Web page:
During summer time (December to February) Dunedin is a lovely quiet place. But the atmosphere turns to just the opposite in February. This is when the new semester starts and when about 17.000 students come back from their summer holidays. From then on the city is ruled by the students, such a huge part of the character of Dunedin that they are known as “Scarfies”, with their blue and yellow beanies and scarves. Parties and concerts are everywhere, pubs are crowded and the city is full of life. Two very nice and cheap pubs are located only 3-4 minutes away from the pharmacy department, the “Outback” and “The Cook”. The happy hours at “The Cook” will make you really happy - a jug of beer is only 5 NZ$ (approx. 2.50 Euro for about 1l of beer). The happy hour meal special for only 7 NZ$ (approx. 3.50 Euro) includes a jug of beer, a large portion of chips and a big burger. Regular “doubles” in the pubs are around 3.70-4.40 NZ$. Due to the “healthy” student meals and the incredible amounts of beer consumed, Dunedin is probably the only place left in the world where scurvy is still a common disease… However, the local beer is Speight’s, the pride of the south. It is not comparable with German beer, as it only contains 4 ‰ alcohol and heaps of sugar, but you’ll like it. The drinking behaviour is different and very interesting - when ordering a beer you get automatically served a large beer (“double handle”), which is about 475 ml. If you would like to have a small beer, normally you need to ask specifically for a “single”, but if you don’t want to look like a fool, act like the locals and simply order a jug of beer and some glasses for everyone, place it in the middle of the table and share it with your friends.
The cheapest supermarkets in Dunedin are “PAK’N & SAVE” and “COUNTDOWN”. Most of them are open 7 days a week up to 24 hours. Many fruits expensive in Germany can be bought in New Zealand for a relatively low price. However, some things are relatively expensive in New Zealand for no logical reason at all, e. g. mineral water, milk products and cosmetics. Also, certain goods imported from Europe, e. g. German and Swiss chocolate are relatively expensive. Some people say that New Zealand chocolate is not very good, therefore it is strongly recommended that you take a decent supply of German chocolate as well as enough “Haribo Goldbaeren” with you (no limitation by customs, but you need to declare it as food when you are entering the country). New Zealand has very high tax on tobacco and 20 cigarettes will cost you about NZ$ 9, therefore don’t miss your chance to buy cigarettes in the duty free. It is highly recommended to travel via Singapore (shortest flight time!). In addition you have extremely low cigarette prices (just 9 Euro for 200 cigarettes).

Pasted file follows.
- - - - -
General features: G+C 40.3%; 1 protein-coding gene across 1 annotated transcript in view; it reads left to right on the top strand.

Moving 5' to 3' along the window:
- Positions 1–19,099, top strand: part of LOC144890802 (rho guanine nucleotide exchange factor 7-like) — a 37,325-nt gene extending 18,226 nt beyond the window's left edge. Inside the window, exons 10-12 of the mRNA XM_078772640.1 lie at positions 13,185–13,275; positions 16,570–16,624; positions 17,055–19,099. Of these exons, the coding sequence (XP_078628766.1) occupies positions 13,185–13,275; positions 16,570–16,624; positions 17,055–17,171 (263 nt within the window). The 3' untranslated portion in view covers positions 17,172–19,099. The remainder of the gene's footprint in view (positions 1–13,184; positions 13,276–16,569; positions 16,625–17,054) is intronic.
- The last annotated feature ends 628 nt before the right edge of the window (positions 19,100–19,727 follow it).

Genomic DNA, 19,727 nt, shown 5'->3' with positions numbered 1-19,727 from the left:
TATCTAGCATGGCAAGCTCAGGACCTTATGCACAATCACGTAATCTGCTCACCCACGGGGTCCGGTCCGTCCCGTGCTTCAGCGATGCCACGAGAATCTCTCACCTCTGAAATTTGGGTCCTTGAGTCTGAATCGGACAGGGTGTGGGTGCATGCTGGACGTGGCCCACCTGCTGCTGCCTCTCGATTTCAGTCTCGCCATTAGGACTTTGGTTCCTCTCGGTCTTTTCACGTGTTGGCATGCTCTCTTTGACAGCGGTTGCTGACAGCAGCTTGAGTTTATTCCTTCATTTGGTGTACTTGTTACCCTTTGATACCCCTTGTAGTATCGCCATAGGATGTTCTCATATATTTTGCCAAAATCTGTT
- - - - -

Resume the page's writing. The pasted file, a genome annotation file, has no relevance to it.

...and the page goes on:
The best time to go to New Zealand for a 6 months research stay is during winter in Germany; that means this is summer in New Zealand. Please book your flights far in advance, because German winter time is peak season for New Zealand. Cheap offers are sold out very early. In case you are in New Zealand during winter time (summer in Germany) consider the cold! Due to the poor insulation and the lack of central heating temperatures inside will not be much higher than those outside. Some polar fleece and thermal socks are necessary for survival, but can be purchased relatively cheap in New Zealand. Follow the old tramping rule: pack your bag, empty it again and divide the whole content into three parts, take one part as well as enough money to buy all of what you left behind.
Dunedin provides excellent facilities for surfing, as it is known to have some of the best waves in the world. We recommend St. Clair beach in the south of Dunedin. When you rent accommodation here, it takes you only 5 minutes by foot to be with your surfboard at the beach. A decent board can be bought in New Zealand for about 400 Euro. Mountain bikers will find great conditions. Beside the beautiful mountains around Dunedin, Baldwin Street, the steepest street in the world, will be a big challenge. If you like skiing, ski resorts are not far away. (About 3 hours’ travel takes you to ski fields in the Southern Alps). If you want, you can spend a morning in the snow and in the afternoon surfing on the waves of the ocean.
Cultural possibilities are also available in New Zealand, like this interesting movie.
Wild life and Natural features are fascinating. You can observe albatrosses, penguins, seals, sea lions, dolphins and even go whale watching of the coast of Kikoura, a day’s drive North of Dunedin. Only half an hour away from Dunedin by car you are entering the rain forest with romantic water falls and spectacular tree ferns up to 3 meters in height. Other great places to see are central Otago area with the New Zealand Alps, endless farming land with millions of sheep to spot. The Fjordlands are very good for tramping, the Kepler Track or Milford Track are famous for its unique scenery. But there is so much more to see… A selection of pictures has been put together to give you a first impression, please click here.
"Impressions of Dunedin - under construction ..."
Dunedin is a wonderful place to be. Life is great and apart from this it gives you the opportunity to experience the Kiwi way of research. If you want to have more detailed information about life and work in Dunedin, contact with German postgraduate students in Dunedin can be arranged.